DEB is a progressive and painful form of epidermolysis bullosa characterized by blistering of the skin. The blistering happens because of a lack of type VII collagen (COL7) due to mutations in the COL7A1 gene. COL7 keeps the skin’s upper layer attached to its lower layer. A lack of COL7 causes the layers to separate, leading to blisters.
KB103 is designed to prevent blistering through topical application directly onto the skin.
It uses Krystal’s STAR-D gene therapy platform, made up of a genetically engineered virus and technology that enables the transfer of healthy genes to different types of skin cells. Krystal is using this approach to develop off-the-shelf therapies for skin diseases that currently have no treatment.
The gene therapy delivers a healthy and functional copy of the human COL7A1 gene directly to the patient’s skin cells in order to produce normal COL7 protein. The functional gene is delivered using the herpes simplex virus type 1 (HSV-1) modified to not cause the virus.
According to the company, the modified HSV-1 virus vector is able to penetrate skin cells with greater efficiency than other vectors and with a lower risk of inducing an immune response.
The open-label Phase 1/2 trial, being conducted at Stanford University, is evaluating the safety and tolerability of KB103 in people with the recessive type of DEB, the most severe form of the disease. The therapy’s effectiveness will also be evaluated through wound imaging and analysis of COL7 expression and anchoring collagen fibril formation in the basement membrane zone.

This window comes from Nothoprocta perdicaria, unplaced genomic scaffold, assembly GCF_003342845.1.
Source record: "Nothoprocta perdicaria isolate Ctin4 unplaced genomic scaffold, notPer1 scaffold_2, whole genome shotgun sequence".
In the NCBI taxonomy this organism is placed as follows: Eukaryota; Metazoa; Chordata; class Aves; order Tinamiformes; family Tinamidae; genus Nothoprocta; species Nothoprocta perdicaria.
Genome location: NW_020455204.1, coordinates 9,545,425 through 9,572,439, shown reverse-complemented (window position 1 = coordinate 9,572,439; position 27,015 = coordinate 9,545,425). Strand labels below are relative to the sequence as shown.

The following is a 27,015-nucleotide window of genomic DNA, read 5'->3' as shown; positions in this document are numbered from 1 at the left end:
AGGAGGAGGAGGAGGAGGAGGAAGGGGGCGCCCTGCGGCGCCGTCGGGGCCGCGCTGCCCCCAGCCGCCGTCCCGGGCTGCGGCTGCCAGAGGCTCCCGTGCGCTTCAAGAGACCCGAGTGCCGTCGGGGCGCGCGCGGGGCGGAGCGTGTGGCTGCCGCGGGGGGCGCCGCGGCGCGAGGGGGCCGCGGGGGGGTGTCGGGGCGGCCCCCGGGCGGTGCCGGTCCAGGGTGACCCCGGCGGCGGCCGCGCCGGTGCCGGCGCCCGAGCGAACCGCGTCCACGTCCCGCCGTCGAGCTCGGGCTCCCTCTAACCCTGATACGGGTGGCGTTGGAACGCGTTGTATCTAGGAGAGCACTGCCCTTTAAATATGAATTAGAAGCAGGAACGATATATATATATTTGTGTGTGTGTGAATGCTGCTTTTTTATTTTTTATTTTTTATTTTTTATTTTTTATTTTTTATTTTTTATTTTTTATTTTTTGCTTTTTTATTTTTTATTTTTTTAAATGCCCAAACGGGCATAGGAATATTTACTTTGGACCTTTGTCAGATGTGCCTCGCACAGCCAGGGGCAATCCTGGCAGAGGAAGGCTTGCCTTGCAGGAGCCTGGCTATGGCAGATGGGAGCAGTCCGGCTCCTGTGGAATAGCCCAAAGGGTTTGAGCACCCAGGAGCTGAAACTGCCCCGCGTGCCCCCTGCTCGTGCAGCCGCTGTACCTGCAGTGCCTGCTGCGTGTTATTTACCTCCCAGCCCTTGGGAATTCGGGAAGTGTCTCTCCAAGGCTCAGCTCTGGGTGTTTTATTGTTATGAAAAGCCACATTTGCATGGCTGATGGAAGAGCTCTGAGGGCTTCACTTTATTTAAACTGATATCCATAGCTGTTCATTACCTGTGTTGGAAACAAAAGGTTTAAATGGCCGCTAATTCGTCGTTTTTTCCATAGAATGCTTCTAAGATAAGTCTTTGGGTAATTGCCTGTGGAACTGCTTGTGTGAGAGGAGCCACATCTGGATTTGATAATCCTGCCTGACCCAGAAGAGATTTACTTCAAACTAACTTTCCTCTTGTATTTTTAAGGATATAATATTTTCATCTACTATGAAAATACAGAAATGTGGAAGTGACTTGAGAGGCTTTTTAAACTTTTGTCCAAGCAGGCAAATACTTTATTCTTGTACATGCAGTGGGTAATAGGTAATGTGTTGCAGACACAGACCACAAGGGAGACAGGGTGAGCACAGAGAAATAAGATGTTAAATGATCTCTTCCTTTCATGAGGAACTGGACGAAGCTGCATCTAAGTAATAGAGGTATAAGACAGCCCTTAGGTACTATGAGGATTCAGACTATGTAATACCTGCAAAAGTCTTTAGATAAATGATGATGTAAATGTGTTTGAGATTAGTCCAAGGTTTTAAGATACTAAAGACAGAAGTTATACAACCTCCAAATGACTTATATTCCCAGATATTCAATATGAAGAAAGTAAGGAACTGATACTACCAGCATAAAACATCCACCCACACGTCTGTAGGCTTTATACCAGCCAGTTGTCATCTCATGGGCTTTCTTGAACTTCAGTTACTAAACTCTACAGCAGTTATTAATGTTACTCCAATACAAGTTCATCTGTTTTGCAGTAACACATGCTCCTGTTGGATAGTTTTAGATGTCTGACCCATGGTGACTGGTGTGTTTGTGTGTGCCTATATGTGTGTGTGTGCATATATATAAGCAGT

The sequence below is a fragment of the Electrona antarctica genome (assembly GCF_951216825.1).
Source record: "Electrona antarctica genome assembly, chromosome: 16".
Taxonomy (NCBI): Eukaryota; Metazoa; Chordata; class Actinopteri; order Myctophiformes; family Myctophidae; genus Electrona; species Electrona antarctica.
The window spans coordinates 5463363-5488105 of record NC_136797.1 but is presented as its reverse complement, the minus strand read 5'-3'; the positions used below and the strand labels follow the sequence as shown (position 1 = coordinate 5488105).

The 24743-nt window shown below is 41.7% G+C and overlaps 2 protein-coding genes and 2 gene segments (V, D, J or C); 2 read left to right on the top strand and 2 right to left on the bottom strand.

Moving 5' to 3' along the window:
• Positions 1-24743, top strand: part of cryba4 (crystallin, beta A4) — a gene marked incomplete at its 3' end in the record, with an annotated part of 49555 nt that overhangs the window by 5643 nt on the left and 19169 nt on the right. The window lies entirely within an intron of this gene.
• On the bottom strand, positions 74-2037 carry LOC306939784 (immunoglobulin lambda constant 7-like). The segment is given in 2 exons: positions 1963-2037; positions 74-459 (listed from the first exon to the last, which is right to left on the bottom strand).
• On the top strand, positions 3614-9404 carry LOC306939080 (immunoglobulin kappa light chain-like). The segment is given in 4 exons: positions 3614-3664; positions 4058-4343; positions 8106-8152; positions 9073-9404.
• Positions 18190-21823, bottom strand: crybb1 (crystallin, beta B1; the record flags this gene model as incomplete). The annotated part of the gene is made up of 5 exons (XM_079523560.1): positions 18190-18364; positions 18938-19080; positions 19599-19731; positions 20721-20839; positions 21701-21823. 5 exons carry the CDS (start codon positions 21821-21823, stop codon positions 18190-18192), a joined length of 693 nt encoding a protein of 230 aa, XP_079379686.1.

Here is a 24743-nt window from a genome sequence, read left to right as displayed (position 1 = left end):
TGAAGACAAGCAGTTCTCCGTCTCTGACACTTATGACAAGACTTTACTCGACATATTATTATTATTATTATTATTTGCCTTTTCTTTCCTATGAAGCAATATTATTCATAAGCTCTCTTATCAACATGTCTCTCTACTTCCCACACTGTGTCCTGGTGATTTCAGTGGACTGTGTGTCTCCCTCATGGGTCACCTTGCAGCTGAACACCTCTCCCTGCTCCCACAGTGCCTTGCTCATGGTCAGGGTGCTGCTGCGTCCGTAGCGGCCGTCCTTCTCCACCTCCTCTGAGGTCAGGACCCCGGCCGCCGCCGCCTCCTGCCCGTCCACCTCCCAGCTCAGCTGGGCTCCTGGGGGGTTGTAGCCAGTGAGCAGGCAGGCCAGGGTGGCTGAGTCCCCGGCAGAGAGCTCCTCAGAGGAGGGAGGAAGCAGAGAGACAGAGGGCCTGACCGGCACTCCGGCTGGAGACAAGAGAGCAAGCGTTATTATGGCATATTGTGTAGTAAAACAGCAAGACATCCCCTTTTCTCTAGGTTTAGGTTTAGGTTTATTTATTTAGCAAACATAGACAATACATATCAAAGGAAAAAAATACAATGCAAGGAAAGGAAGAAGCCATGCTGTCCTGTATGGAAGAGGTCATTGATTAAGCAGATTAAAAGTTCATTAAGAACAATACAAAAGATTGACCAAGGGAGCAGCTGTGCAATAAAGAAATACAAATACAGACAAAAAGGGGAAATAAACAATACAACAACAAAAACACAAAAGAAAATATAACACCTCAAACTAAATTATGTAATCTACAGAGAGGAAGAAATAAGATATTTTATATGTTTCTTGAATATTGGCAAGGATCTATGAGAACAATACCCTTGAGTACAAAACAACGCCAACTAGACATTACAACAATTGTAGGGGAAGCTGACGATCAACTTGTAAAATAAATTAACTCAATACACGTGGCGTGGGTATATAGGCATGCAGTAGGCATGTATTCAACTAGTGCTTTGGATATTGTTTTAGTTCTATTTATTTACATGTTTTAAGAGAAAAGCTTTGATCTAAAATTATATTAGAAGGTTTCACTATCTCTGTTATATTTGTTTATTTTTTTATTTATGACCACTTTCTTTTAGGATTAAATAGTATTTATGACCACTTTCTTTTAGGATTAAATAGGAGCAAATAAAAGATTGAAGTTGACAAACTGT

“This is an important milestone for us, as it brings us a step closer to offering a meaningful therapeutic option for patients with dystrophic epidermolysis bullosa who do not have a treatment option presently,” Suma Krishnan, founder and chief operating officer of Krystal, said in a press release.
“We are grateful to our clinical investigators and expert collaborators, who have supported Krystal Biotech and helped guide our efforts. Most of all, we are thankful to the patients and their families affected by DEB for their participation in our trial,” Krishnan said.
In January 2018, the U.S. Patent and Trademark Office issued a patent covering Krystal’s HSV vectors and related gene therapies for the treatment of wounds and skin diseases.
Recently the U.S. Food and Drug Administration cleared an investigational new drug application for KB103 as a topical gene therapy for DEB. The FDA’s decision followed a decision from the European Medicines Agency in April this year to grant KB103 orphan medicinal product designation for DEB treatment.
Even though the study has not yet been registered with clinicaltrials.gov, it has been approved by the National Institutes of Health’s Recombinant DNA Advisory Committee, which ensures that Krystal’s proposed protocol follows all safety guidelines required to test gene therapies in humans.